The US Department of Transportation's Air Consumer Fly-Rights guidance says the following under Involuntary Bumping:
    To be eligible for compensation, you must have a confirmed reservation. A written confirmation issued by the airline or an authorized agent or reservation service qualifies you in this regard even if the airline can't find your reservation in the computer, as long as you didn't cancel your reservation or miss a reconfirmation deadline.
    As for your out-of-pocket expenses, these can be reclaimed as damages under Article 19 - Delay of the Montreal Convention. You will need to have receipts or some other proof that you incurred these expenses (e.g. a credit card statement). The Montreal Convention applies to almost all international carriage by air.

    The Montreal Convention is helpful in another important way too. Chapter V of the Montreal Convention, particularly Article 41 - Mutual Liability, means that the contracting carrier (in this case, Delta) and the actual carrier (in this case, Virgin) are jointly and severally liable for the acts and omissions of the other. So, you could claim against both carriers. However, your best option may be to divide and conquer (i.e. make certain claims against Delta and other claims against Virgin).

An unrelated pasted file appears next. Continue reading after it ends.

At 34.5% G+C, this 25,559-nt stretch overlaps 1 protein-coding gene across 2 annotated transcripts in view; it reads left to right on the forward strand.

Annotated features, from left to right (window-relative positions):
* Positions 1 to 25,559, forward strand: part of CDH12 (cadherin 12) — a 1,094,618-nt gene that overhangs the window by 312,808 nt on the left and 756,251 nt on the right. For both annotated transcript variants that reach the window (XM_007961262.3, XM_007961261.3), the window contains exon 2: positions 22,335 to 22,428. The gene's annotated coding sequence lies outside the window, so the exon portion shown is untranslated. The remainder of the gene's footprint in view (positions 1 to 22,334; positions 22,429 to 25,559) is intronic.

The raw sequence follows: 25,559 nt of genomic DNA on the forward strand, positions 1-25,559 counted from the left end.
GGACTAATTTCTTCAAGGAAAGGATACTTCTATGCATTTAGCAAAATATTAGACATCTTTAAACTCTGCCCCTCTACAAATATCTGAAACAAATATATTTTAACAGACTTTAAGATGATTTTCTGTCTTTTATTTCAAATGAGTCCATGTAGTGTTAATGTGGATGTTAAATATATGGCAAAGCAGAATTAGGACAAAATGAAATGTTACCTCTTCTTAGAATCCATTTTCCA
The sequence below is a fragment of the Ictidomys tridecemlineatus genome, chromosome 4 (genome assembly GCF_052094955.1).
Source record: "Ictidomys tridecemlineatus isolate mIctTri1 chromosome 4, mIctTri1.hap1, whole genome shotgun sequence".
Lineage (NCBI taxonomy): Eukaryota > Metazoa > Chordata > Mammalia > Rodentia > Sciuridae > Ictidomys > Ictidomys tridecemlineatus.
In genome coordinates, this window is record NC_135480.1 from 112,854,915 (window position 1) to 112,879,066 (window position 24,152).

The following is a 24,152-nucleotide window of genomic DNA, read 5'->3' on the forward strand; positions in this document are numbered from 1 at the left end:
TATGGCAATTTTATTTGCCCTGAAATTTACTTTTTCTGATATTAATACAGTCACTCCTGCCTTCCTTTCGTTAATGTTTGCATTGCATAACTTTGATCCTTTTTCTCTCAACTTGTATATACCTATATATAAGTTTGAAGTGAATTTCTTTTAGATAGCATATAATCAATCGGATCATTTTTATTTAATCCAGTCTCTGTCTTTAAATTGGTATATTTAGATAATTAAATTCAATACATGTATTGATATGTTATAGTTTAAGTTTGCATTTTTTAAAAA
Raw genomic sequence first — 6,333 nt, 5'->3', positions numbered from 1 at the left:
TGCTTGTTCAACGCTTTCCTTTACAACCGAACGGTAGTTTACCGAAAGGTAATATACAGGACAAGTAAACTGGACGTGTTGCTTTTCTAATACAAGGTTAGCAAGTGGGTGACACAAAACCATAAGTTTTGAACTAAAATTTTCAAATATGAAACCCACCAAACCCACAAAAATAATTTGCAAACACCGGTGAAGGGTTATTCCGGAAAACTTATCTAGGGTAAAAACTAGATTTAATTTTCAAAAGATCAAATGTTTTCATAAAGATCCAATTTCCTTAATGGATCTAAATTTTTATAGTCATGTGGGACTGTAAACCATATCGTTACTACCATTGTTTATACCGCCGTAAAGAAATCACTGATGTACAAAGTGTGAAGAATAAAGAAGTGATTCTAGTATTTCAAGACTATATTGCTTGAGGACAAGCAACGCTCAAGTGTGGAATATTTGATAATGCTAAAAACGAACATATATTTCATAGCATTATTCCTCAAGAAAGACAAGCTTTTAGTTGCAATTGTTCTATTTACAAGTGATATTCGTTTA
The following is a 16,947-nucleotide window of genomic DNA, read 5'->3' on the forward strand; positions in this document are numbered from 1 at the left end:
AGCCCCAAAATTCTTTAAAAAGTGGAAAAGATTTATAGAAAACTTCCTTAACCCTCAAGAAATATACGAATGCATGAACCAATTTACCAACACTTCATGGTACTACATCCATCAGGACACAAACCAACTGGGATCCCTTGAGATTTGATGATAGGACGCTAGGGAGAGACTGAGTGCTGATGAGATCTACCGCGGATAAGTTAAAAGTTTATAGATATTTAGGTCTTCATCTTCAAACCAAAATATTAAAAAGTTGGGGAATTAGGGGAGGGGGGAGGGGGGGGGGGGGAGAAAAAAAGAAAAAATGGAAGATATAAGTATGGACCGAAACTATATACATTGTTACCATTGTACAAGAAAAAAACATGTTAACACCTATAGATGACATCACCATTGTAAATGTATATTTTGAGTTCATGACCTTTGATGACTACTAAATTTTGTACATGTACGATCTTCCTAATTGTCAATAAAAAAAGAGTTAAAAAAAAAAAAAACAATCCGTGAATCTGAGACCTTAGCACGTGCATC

In EU law, statutory compensation (such as EC Regulation 261/2004) falls outside the scope of the Montreal Convention because it is not damages for delay. An even stronger argument can be made that US denied-boarding compensation (US 14 CFR Part 250) also falls outside the scope of the Montreal Convention because it has a limited purpose and scope.

    These are complex legal arguments that you would need to research and prepare beforehand. Please read my other posts in this thread to understand what actions you may need to take before making a claim.
    Last edited by Timothea; 20-07-2017 at 5:14 PM.